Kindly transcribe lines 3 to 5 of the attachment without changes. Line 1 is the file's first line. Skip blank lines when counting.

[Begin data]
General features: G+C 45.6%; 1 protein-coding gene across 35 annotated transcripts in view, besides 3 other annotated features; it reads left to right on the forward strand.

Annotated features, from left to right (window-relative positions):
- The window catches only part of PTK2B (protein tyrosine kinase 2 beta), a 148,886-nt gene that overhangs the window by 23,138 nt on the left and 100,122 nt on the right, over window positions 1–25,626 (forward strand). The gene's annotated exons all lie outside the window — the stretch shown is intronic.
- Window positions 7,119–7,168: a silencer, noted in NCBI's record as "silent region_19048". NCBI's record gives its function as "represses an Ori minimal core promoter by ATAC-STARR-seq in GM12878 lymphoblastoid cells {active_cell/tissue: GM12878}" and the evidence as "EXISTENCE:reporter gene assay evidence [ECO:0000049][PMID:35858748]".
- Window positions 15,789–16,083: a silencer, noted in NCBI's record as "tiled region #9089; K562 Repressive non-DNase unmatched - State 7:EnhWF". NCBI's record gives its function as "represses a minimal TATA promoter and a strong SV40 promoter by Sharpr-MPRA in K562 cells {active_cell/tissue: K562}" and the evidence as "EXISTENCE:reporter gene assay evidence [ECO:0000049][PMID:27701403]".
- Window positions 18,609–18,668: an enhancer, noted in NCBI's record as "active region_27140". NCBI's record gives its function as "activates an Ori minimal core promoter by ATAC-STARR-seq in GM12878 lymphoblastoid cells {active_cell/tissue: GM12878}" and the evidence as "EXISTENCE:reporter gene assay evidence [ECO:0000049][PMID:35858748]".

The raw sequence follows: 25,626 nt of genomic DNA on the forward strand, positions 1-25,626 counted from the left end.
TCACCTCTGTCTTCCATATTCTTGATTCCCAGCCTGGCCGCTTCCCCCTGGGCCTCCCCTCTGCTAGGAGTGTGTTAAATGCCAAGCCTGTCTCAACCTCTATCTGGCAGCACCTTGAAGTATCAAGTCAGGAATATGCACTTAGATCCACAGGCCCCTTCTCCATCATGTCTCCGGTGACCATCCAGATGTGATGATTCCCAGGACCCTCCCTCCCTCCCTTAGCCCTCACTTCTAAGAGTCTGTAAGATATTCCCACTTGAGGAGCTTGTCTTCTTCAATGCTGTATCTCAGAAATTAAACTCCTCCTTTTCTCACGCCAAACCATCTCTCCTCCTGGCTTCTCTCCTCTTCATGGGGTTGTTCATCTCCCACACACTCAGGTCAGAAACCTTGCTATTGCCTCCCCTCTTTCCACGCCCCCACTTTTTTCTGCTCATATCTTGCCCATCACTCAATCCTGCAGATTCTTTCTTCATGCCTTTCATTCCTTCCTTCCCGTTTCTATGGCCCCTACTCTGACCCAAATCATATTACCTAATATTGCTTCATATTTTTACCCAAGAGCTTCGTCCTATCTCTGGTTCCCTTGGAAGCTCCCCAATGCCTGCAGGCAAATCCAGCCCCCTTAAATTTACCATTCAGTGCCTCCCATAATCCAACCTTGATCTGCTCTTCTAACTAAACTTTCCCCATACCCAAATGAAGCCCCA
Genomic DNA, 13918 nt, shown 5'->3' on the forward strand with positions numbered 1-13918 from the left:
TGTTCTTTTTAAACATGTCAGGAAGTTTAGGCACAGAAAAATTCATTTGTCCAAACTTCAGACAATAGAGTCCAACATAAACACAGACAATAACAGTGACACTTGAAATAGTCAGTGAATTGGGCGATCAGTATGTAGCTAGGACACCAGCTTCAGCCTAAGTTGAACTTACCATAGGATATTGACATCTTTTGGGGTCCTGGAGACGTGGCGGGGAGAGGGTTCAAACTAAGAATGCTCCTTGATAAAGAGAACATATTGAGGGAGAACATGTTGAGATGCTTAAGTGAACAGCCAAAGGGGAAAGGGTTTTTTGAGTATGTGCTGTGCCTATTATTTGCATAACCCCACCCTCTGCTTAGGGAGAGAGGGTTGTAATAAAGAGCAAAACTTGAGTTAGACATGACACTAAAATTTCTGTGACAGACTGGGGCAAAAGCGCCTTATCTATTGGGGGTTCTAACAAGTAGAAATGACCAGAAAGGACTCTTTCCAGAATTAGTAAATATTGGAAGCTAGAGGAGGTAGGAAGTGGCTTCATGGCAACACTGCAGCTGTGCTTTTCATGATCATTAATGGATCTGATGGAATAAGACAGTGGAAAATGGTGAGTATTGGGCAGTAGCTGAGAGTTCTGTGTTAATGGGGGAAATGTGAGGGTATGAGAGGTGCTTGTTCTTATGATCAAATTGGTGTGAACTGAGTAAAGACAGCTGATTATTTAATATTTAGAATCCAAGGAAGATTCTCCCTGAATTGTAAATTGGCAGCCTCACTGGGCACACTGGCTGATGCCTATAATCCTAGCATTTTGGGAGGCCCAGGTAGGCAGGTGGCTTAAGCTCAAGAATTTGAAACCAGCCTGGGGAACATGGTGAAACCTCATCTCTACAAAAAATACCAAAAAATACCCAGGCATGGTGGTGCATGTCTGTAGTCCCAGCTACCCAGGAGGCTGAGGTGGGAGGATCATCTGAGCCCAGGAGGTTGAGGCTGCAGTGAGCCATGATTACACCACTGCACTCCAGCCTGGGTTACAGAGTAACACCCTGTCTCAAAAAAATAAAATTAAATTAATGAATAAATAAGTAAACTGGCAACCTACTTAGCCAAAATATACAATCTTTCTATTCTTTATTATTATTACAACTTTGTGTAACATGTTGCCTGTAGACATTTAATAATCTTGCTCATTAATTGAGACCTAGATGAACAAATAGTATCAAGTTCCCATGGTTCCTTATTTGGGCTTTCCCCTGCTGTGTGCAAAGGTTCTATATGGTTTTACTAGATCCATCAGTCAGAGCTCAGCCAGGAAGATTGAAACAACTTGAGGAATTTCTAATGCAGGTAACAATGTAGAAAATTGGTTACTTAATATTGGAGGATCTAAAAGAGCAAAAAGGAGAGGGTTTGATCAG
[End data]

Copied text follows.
- The window catches only part of PTK2B (protein tyrosine kinase 2 beta), a 148,886-nt gene that overhangs the window by 23,138 nt on the left and 100,122 nt on the right, over window positions 1–25,626 (forward strand). The gene's annotated exons all lie outside the window — the stretch shown is intronic.
- Window positions 7,119–7,168: a silencer, noted in NCBI's record as "silent region_19048". NCBI's record gives its function as "represses an Ori minimal core promoter by ATAC-STARR-seq in GM12878 lymphoblastoid cells {active_cell/tissue: GM12878}" and the evidence as "EXISTENCE:reporter gene assay evidence [ECO:0000049][PMID:35858748]".
- Window positions 15,789–16,083: a silencer, noted in NCBI's record as "tiled region #9089; K562 Repressive non-DNase unmatched - State 7:EnhWF". NCBI's record gives its function as "represses a minimal TATA promoter and a strong SV40 promoter by Sharpr-MPRA in K562 cells {active_cell/tissue: K562}" and the evidence as "EXISTENCE:reporter gene assay evidence [ECO:0000049][PMID:27701403]".